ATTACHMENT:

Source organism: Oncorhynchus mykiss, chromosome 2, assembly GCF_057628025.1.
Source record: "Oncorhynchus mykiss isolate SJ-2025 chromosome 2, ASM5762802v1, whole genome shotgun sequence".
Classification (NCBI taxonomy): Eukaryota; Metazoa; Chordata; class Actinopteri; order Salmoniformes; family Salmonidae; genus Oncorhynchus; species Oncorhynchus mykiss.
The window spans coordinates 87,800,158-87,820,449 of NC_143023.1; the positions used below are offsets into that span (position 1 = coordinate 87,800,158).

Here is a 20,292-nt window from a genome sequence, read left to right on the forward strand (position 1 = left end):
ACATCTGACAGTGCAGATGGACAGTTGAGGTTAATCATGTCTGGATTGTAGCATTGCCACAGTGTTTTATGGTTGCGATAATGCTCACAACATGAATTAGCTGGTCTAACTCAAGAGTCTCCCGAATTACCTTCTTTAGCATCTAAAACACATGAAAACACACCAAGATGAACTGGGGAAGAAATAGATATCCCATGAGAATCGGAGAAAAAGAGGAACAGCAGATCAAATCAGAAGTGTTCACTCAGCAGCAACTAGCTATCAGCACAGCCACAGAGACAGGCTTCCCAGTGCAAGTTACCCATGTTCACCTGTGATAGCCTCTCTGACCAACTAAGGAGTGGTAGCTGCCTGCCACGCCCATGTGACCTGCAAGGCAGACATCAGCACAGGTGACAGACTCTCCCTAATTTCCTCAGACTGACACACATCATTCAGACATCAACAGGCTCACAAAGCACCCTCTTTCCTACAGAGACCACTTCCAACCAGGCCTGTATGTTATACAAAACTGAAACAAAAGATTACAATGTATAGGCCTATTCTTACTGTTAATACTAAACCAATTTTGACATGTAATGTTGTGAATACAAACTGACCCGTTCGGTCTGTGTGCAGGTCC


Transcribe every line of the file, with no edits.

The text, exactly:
Source organism: Oncorhynchus mykiss, chromosome 2, assembly GCF_057628025.1.
Source record: "Oncorhynchus mykiss isolate SJ-2025 chromosome 2, ASM5762802v1, whole genome shotgun sequence".
Classification (NCBI taxonomy): Eukaryota; Metazoa; Chordata; class Actinopteri; order Salmoniformes; family Salmonidae; genus Oncorhynchus; species Oncorhynchus mykiss.
The window spans coordinates 87,800,158-87,820,449 of NC_143023.1; the positions used below are offsets into that span (position 1 = coordinate 87,800,158).

Here is a 20,292-nt window from a genome sequence, read left to right on the forward strand (position 1 = left end):
ACATCTGACAGTGCAGATGGACAGTTGAGGTTAATCATGTCTGGATTGTAGCATTGCCACAGTGTTTTATGGTTGCGATAATGCTCACAACATGAATTAGCTGGTCTAACTCAAGAGTCTCCCGAATTACCTTCTTTAGCATCTAAAACACATGAAAACACACCAAGATGAACTGGGGAAGAAATAGATATCCCATGAGAATCGGAGAAAAAGAGGAACAGCAGATCAAATCAGAAGTGTTCACTCAGCAGCAACTAGCTATCAGCACAGCCACAGAGACAGGCTTCCCAGTGCAAGTTACCCATGTTCACCTGTGATAGCCTCTCTGACCAACTAAGGAGTGGTAGCTGCCTGCCACGCCCATGTGACCTGCAAGGCAGACATCAGCACAGGTGACAGACTCTCCCTAATTTCCTCAGACTGACACACATCATTCAGACATCAACAGGCTCACAAAGCACCCTCTTTCCTACAGAGACCACTTCCAACCAGGCCTGTATGTTATACAAAACTGAAACAAAAGATTACAATGTATAGGCCTATTCTTACTGTTAATACTAAACCAATTTTGACATGTAATGTTGTGAATACAAACTGACCCGTTCGGTCTGTGTGCAGGTCC